Fargo (film)  

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Train wreck at Montparnasse (October 22, 1895) by Studio Lévy and Sons.
Train wreck at Montparnasse (October 22, 1895) by Studio Lévy and Sons.

Fargo is a 1996 American crime drama/neo-noir black comedy thriller film written, directed and produced by the Coen Brothers.

Set in the Upper Midwest United States (the opening and closing scenes are set in North Dakota and the rest in Minnesota), it is the tale of a car salesman (William H. Macy), who has hired two men (Steve Buscemi and Peter Stormare) to kidnap his wife for a ransom of $1 million. The crime sets off a chain of murders, which are in turn investigated by pregnant policewoman Marge Gunderson (Frances McDormand).

At the 69th Academy Awards, Fargo won two Oscars, for best original screenplay and for best actress in a leading role for Frances McDormand. The film also won the British BAFTA Award and several other international film awards, including the Award for Best Director (Joel Coen) at the Cannes Film Festival of 1996.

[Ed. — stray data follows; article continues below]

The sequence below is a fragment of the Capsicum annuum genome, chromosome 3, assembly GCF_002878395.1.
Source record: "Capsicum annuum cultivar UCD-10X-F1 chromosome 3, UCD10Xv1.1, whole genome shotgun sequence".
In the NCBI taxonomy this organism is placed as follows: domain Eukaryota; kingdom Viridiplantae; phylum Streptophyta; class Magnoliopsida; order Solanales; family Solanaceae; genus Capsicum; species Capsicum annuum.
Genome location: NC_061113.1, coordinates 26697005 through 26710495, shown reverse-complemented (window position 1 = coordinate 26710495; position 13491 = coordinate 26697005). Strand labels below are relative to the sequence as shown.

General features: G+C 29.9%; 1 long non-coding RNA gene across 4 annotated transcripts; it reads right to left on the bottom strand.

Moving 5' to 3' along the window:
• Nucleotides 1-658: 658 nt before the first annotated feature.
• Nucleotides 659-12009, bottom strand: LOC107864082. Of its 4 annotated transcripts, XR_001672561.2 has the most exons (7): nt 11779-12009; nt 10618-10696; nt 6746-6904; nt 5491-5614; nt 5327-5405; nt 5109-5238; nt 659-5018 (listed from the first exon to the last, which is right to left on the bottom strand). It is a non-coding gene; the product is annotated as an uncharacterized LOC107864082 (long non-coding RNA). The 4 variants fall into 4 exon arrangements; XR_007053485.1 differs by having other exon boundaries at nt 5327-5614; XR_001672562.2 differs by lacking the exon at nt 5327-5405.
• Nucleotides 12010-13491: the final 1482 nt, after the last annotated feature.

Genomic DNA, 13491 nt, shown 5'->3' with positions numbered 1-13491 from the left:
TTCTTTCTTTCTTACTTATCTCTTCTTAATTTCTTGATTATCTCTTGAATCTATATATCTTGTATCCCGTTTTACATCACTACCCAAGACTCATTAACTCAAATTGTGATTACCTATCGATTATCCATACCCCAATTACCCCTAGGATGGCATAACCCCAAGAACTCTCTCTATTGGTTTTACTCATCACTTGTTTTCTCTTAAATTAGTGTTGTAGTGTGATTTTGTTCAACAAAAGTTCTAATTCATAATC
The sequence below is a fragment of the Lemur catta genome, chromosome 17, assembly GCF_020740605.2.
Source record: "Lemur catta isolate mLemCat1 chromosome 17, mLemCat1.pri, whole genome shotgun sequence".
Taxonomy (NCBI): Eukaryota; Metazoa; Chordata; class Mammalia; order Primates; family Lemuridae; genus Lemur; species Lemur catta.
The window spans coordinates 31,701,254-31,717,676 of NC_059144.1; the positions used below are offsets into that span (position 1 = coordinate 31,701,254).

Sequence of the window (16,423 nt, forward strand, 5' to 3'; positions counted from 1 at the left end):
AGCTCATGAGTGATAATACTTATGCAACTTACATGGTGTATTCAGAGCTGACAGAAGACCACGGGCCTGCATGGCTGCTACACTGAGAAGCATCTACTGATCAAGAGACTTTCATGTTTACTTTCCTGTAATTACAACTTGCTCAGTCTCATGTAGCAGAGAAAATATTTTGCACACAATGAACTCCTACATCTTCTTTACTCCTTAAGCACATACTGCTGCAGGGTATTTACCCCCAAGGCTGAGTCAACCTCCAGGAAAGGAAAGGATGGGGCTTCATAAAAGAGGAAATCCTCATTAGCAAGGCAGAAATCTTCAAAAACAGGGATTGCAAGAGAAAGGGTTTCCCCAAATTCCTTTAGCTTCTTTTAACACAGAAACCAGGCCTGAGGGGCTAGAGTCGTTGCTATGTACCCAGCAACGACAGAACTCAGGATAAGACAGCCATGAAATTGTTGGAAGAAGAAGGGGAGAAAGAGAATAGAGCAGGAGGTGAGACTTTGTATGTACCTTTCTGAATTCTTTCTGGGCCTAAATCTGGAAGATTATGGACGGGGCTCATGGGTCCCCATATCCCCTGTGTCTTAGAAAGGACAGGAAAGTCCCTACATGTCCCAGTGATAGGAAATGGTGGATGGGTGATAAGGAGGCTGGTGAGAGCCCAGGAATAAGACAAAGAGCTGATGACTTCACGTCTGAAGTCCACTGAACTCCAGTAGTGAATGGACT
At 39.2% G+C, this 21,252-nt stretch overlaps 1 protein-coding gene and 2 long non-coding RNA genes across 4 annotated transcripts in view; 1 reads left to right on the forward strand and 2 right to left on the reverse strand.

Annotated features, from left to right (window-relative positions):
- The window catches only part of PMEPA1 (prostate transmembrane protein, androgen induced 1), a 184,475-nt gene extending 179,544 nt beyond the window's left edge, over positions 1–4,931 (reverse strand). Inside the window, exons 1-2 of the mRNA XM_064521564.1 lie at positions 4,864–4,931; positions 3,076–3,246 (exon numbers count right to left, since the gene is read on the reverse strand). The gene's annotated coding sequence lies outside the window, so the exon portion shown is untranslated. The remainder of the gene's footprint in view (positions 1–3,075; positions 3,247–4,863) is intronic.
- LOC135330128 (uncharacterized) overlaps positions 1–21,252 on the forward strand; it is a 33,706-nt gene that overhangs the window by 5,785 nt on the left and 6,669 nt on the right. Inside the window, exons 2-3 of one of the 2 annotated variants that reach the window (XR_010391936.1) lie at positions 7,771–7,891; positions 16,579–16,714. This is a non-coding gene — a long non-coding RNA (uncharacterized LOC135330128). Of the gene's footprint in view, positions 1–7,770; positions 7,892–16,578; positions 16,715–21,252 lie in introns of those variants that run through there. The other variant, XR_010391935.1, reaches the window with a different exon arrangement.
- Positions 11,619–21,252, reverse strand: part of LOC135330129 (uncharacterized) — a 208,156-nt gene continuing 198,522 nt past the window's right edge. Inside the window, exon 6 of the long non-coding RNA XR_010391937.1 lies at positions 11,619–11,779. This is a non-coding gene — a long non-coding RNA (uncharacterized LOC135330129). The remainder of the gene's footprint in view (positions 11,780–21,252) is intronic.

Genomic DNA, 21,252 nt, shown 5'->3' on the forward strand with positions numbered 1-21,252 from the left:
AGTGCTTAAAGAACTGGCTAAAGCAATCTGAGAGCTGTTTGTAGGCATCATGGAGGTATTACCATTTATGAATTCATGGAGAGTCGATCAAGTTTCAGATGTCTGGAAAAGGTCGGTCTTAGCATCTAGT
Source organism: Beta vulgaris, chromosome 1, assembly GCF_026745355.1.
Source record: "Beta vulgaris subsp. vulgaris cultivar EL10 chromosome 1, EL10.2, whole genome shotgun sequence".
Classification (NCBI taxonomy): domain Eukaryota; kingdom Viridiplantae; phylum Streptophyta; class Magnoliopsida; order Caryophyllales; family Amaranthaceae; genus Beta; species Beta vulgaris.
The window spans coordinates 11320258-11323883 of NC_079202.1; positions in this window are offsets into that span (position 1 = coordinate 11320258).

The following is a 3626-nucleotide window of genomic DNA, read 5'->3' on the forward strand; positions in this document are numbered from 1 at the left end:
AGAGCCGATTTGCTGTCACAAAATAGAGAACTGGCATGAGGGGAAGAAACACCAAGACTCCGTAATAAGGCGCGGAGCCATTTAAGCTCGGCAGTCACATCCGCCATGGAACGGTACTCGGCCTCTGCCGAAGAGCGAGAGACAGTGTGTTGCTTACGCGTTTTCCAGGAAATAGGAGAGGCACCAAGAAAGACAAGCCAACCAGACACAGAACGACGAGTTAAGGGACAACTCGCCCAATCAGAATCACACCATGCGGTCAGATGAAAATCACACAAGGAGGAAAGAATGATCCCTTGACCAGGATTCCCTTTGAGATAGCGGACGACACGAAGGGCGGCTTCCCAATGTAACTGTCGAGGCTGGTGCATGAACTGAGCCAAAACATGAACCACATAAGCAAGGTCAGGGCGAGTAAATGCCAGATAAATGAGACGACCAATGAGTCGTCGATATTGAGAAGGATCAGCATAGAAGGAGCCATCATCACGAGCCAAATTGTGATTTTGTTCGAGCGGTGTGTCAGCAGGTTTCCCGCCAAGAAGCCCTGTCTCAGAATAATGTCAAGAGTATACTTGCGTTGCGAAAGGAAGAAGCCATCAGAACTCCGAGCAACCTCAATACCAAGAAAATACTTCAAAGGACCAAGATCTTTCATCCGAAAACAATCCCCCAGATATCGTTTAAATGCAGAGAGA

Unless indicated otherwise, the text in this article is either based on Wikipedia article "Fargo (film)" or another language Wikipedia page thereof used under the terms of the GNU Free Documentation License; or on original research by Jahsonic and friends. See Art and Popular Culture's copyright notice.

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